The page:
There is a long wheelbase, a rear shock that is hidden so the swingarm and frame combine together looking like an original hard tail design and just a 19” front and 16” rear wheel. 

The massive engine itself weighs in at 110kg, so the chassis had some time spent on it to develop into a workable model that could actually handle and cope with the weight.

There are a few bikes that are good at hiding what they weigh once they get moving, that feel lighter almost the instant you pull on the throttle; the good news is the BMW R 18 is probably one of the best at that game. 

The front forks don’t dive or buckle and the shock does its job well. It is a basic system that has partnered well together, so the rider feels like there is adequate communication between the front and rear that then feeds back to them. 

What you will notice is the bike feels firm; however, that is the sacrifice needed to ensure it handles well, aggressively even if you want to push it. Soft suspension paired with this amount of weight would be a disaster. 

Investing in an aftermarket seat or more plush options of the two seater on the Classic model might help you feel more comfortable.

Mid-mounted pegs and wide handlebars, with a low seat height, put the rider into a relaxed riding position and a feeling of control washes over you before you even get going. 

Of course vibrations are felt but ride quality is excellent and they don’t get annoying or painful which can happen with some V-twins that ricochet vibrations through the bars and pegs.

It is good to know that you can throw the BMW R 18 into a corner and your pegs might scrape the ground but at no point does it feel like the bike is going to tip over or barrel down the road; it might have the vibe of a rhino but at no point is the R 18 going to tear off and take out several small cars on the road. 

There is a subtle reassuring control and calm about the smooth sculpted engine and solidly built chassis that contains it. 

Brakes

The brakes are very capable on the R 18 and they need to be, stopping a 345kg motorcycle is not an easy job, but BMW have equipped just the brakes needed that are up to the task.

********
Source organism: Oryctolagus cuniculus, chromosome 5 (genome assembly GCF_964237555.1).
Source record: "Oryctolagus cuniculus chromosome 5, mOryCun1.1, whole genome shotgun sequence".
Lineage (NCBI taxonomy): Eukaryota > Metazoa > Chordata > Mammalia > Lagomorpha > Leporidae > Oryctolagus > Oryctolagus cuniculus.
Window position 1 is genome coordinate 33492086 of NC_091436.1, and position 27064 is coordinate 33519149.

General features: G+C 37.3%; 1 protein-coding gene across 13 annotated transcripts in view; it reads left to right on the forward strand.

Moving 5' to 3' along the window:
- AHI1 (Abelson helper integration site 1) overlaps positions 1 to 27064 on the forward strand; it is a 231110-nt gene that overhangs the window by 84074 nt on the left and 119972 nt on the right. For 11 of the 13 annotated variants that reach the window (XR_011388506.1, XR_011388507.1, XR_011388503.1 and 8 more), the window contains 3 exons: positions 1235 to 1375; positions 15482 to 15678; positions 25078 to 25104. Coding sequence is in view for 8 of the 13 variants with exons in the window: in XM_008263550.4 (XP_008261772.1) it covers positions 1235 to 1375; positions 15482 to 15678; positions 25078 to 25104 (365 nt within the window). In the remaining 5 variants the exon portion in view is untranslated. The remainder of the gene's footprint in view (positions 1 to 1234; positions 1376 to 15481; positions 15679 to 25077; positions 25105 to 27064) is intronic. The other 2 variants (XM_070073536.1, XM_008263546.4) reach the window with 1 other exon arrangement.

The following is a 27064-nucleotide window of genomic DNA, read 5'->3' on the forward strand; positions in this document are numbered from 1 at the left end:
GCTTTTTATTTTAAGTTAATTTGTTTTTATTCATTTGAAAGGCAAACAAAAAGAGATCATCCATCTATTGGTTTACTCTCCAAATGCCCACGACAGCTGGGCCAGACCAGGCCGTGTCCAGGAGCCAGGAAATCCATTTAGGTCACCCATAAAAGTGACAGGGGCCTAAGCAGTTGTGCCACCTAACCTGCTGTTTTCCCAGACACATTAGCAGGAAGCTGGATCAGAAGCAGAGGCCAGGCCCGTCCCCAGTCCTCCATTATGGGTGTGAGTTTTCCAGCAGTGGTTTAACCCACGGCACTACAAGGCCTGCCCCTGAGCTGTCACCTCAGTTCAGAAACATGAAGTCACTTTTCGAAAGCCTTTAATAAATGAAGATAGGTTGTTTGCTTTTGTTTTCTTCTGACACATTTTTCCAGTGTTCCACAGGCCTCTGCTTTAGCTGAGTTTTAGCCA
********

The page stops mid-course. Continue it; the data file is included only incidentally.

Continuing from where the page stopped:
They bring the bike to a stop efficiently with no doubt even when used harshly. ABS comes as standard and the Engine Braking System also kicks in to help bring the bike down from speed.

Tech

There is just enough modern technology thrown at the R 18 without it overshadowing the basic fundamentals of motorcycling:

  • Rider modes aptly named: Rock and Roll, Rain. (Rain, Road and Sport)
  • Traction Control
  • ABS
  • Heated grips
  • Keyless ride
  • Reverse assist
  • Adaptive headlight
  • Engine drag torque control

BMW have also partnered with the legendary Roland Sands along with Vance and Hines to produce an extensive accessory package. The idea is that the R 18 is a base for which the rider can personalize and make their own. 

The R 18 has soul and so many modern bikes including some of BMW’s own lineup are lacking in the soul department. The R 18 has boosted traditional motorcycling back to the forefront.  It has quirks without the mechanical issues that the iconic bikes of the past were known for. 

BMW R 18 Variants

While the entry level BMW R 18 has been deliberately left stripped bare and primed for owners to customise (there are plenty of after market R 18 Bobber kits available), there are several variants which each one not only increasing in price but also increasing in the ability to undertake longer distance touring. 

R18 Classic

The R18 Classic does just enough to the base R 18 to make it a more comfortable tourer without becoming a fully dressed cruiser, it manages to retain its stripped back charm compared to others in the line up. 

You get the advantage of a pillion seat so you can carry a passenger, some side saddle bags and a windscreen are also added.  The R18 Classic is a good choice for some two-up riding and some weekend trips on the road. 

R18 B

The R 18 B with B standing for Bagger
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The R 18 B with B standing for Bagger

The B stands for Bagger and the R18 B bridges the gap between the Classic and the fully dressed Transcontinental. 

The R 18 B takes things a bit further with a large fairing made up with panels on the handlebars and a small windscreen.  The passenger seat is removable and can be swapped for a solo seat; the B model also comes with a set of hard luggage saddlebags.